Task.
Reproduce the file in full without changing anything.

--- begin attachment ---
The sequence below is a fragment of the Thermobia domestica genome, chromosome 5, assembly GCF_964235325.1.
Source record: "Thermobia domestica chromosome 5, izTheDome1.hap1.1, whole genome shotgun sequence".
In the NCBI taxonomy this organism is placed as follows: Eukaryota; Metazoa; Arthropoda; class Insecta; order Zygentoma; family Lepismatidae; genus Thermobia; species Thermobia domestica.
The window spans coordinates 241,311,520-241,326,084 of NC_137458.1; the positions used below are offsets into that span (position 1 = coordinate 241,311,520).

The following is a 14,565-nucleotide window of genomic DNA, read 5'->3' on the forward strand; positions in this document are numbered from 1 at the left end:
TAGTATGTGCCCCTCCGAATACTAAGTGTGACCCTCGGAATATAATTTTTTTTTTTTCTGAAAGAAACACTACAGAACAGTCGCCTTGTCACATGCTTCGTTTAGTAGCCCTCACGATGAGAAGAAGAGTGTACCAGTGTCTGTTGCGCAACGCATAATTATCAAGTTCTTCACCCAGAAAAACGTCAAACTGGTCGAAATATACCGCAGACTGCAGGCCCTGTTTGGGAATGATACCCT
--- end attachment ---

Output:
The sequence below is a fragment of the Thermobia domestica genome, chromosome 5, assembly GCF_964235325.1.
Source record: "Thermobia domestica chromosome 5, izTheDome1.hap1.1, whole genome shotgun sequence".
In the NCBI taxonomy this organism is placed as follows: Eukaryota; Metazoa; Arthropoda; class Insecta; order Zygentoma; family Lepismatidae; genus Thermobia; species Thermobia domestica.
The window spans coordinates 241,311,520-241,326,084 of NC_137458.1; the positions used below are offsets into that span (position 1 = coordinate 241,311,520).

The following is a 14,565-nucleotide window of genomic DNA, read 5'->3' on the forward strand; positions in this document are numbered from 1 at the left end:
TAGTATGTGCCCCTCCGAATACTAAGTGTGACCCTCGGAATATAATTTTTTTTTTTTCTGAAAGAAACACTACAGAACAGTCGCCTTGTCACATGCTTCGTTTAGTAGCCCTCACGATGAGAAGAAGAGTGTACCAGTGTCTGTTGCGCAACGCATAATTATCAAGTTCTTCACCCAGAAAAACGTCAAACTGGTCGAAATATACCGCAGACTGCAGGCCCTGTTTGGGAATGATACCCT